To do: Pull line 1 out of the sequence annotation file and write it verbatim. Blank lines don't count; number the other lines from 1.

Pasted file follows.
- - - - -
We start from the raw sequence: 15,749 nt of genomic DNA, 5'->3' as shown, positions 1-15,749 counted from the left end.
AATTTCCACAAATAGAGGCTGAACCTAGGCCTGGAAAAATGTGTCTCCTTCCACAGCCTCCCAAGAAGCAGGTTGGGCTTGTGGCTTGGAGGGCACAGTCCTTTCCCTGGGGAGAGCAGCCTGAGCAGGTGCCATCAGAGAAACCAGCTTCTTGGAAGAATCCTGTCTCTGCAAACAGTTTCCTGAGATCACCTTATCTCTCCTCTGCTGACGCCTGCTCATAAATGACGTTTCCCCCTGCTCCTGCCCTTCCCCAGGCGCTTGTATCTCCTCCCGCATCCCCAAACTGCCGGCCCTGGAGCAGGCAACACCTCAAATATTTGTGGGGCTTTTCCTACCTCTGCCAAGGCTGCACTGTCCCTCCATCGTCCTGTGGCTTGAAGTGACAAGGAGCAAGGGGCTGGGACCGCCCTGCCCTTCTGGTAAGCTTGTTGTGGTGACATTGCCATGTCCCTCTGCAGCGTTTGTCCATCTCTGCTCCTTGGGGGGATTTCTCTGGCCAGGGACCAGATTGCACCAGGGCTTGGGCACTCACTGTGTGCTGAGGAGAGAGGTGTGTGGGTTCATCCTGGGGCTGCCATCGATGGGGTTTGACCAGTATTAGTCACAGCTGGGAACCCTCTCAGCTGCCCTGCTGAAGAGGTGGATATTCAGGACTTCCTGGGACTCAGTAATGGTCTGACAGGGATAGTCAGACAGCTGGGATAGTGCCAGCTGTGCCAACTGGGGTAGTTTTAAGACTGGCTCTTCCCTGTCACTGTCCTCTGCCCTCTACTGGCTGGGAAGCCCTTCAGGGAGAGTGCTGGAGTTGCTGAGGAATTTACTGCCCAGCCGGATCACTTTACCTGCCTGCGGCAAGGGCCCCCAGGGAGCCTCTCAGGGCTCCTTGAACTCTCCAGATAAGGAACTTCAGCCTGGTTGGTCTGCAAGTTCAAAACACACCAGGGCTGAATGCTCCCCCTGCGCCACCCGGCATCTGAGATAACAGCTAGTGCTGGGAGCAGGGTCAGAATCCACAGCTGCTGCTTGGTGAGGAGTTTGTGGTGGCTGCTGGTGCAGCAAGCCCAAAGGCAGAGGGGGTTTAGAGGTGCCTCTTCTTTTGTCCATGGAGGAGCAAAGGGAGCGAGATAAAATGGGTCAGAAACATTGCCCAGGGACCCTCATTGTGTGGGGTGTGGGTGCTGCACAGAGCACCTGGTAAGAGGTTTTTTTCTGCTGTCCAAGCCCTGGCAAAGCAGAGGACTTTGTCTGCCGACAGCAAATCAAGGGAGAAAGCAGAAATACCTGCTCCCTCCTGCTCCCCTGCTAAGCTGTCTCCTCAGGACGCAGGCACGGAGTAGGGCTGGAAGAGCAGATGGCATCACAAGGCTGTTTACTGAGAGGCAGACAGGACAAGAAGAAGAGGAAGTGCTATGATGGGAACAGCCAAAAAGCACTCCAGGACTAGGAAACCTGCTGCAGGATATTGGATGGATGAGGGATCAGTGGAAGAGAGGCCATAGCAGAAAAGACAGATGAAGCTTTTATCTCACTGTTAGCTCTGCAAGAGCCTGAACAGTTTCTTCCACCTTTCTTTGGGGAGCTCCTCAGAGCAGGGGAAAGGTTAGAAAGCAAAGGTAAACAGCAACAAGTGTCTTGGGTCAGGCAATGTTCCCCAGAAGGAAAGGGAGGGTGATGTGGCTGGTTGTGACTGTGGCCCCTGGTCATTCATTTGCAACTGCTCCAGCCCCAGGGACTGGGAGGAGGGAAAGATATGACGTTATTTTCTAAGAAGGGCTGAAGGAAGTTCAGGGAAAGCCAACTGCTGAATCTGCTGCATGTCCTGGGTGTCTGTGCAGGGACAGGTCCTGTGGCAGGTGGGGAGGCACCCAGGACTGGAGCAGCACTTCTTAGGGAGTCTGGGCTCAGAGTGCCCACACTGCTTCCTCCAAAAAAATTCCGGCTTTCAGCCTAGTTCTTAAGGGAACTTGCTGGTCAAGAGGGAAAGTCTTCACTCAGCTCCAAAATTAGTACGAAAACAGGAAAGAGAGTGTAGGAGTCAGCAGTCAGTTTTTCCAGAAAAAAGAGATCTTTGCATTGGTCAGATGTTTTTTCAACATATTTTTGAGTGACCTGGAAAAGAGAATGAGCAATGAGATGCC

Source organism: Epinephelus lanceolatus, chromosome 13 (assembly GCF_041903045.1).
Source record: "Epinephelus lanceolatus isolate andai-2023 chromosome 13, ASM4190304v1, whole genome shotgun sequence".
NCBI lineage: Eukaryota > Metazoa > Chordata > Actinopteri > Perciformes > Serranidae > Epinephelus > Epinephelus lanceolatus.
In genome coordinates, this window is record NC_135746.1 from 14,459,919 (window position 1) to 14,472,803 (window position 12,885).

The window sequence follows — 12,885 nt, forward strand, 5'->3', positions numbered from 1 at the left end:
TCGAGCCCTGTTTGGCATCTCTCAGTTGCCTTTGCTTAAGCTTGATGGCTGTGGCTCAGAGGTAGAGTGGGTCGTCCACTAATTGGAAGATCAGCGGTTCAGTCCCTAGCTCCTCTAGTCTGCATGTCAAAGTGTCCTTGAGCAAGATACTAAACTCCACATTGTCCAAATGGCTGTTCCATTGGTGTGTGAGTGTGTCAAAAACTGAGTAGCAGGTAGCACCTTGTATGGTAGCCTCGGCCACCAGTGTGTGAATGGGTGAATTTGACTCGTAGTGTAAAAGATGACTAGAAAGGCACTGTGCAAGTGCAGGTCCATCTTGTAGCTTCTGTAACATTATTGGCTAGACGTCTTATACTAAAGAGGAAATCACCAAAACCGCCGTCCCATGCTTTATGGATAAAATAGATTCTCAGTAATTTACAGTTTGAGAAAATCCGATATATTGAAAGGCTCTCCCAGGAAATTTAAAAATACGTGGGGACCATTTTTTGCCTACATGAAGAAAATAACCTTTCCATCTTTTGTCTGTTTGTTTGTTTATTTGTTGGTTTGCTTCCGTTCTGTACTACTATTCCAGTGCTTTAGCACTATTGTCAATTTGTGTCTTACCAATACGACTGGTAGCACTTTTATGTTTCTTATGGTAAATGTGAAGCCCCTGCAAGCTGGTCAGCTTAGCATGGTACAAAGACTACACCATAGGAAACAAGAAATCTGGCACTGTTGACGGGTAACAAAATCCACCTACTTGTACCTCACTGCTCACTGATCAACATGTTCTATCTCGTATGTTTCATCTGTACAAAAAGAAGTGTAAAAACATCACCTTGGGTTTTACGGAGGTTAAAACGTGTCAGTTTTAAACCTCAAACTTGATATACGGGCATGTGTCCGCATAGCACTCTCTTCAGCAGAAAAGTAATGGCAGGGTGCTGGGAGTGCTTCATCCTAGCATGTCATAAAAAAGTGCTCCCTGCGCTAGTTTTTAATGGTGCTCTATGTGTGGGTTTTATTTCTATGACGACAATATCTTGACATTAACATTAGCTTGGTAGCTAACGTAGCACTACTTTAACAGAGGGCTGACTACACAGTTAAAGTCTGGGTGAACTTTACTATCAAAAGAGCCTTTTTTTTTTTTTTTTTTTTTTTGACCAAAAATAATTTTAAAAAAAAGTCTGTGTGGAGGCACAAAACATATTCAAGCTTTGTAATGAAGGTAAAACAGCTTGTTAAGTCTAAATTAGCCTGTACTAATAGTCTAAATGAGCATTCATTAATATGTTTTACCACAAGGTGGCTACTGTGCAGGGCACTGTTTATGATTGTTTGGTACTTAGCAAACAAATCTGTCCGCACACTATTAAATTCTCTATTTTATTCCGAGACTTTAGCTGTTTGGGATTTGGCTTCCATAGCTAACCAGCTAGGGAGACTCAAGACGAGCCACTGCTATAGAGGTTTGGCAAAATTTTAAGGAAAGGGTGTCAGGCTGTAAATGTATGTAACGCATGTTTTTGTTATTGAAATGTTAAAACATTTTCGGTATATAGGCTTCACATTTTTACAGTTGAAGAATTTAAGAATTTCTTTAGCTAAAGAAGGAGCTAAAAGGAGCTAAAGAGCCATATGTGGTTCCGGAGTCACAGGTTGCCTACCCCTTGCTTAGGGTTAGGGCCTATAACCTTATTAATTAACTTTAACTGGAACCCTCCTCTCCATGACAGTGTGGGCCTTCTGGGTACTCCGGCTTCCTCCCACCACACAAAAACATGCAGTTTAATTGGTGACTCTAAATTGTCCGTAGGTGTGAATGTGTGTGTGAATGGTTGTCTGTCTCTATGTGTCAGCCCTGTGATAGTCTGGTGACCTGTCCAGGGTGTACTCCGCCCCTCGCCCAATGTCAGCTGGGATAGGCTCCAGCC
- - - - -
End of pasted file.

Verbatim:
We start from the raw sequence: 15,749 nt of genomic DNA, 5'->3' as shown, positions 1-15,749 counted from the left end.